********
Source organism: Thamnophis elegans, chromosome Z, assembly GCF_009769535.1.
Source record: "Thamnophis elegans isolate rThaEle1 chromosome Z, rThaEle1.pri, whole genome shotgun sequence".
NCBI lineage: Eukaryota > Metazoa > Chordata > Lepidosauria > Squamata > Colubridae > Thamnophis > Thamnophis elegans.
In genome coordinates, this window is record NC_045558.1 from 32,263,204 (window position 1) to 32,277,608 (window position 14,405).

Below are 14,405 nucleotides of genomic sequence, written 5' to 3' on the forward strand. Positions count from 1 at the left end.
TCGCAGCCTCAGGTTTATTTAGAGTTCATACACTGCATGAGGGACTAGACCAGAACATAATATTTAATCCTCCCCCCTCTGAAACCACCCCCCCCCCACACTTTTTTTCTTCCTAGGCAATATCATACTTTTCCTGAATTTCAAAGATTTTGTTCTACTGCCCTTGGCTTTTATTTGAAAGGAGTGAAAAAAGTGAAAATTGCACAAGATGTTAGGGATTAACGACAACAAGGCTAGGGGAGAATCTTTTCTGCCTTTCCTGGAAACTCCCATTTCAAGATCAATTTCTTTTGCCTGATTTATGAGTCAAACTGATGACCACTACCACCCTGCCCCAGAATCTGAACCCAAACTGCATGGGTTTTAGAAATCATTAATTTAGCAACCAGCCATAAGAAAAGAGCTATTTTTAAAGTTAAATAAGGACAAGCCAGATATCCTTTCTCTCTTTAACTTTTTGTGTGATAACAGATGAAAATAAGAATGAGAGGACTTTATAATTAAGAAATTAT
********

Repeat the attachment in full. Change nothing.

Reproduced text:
Source organism: Thamnophis elegans, chromosome Z, assembly GCF_009769535.1.
Source record: "Thamnophis elegans isolate rThaEle1 chromosome Z, rThaEle1.pri, whole genome shotgun sequence".
NCBI lineage: Eukaryota > Metazoa > Chordata > Lepidosauria > Squamata > Colubridae > Thamnophis > Thamnophis elegans.
In genome coordinates, this window is record NC_045558.1 from 32,263,204 (window position 1) to 32,277,608 (window position 14,405).

Below are 14,405 nucleotides of genomic sequence, written 5' to 3' on the forward strand. Positions count from 1 at the left end.
TCGCAGCCTCAGGTTTATTTAGAGTTCATACACTGCATGAGGGACTAGACCAGAACATAATATTTAATCCTCCCCCCTCTGAAACCACCCCCCCCCCACACTTTTTTTCTTCCTAGGCAATATCATACTTTTCCTGAATTTCAAAGATTTTGTTCTACTGCCCTTGGCTTTTATTTGAAAGGAGTGAAAAAAGTGAAAATTGCACAAGATGTTAGGGATTAACGACAACAAGGCTAGGGGAGAATCTTTTCTGCCTTTCCTGGAAACTCCCATTTCAAGATCAATTTCTTTTGCCTGATTTATGAGTCAAACTGATGACCACTACCACCCTGCCCCAGAATCTGAACCCAAACTGCATGGGTTTTAGAAATCATTAATTTAGCAACCAGCCATAAGAAAAGAGCTATTTTTAAAGTTAAATAAGGACAAGCCAGATATCCTTTCTCTCTTTAACTTTTTGTGTGATAACAGATGAAAATAAGAATGAGAGGACTTTATAATTAAGAAATTAT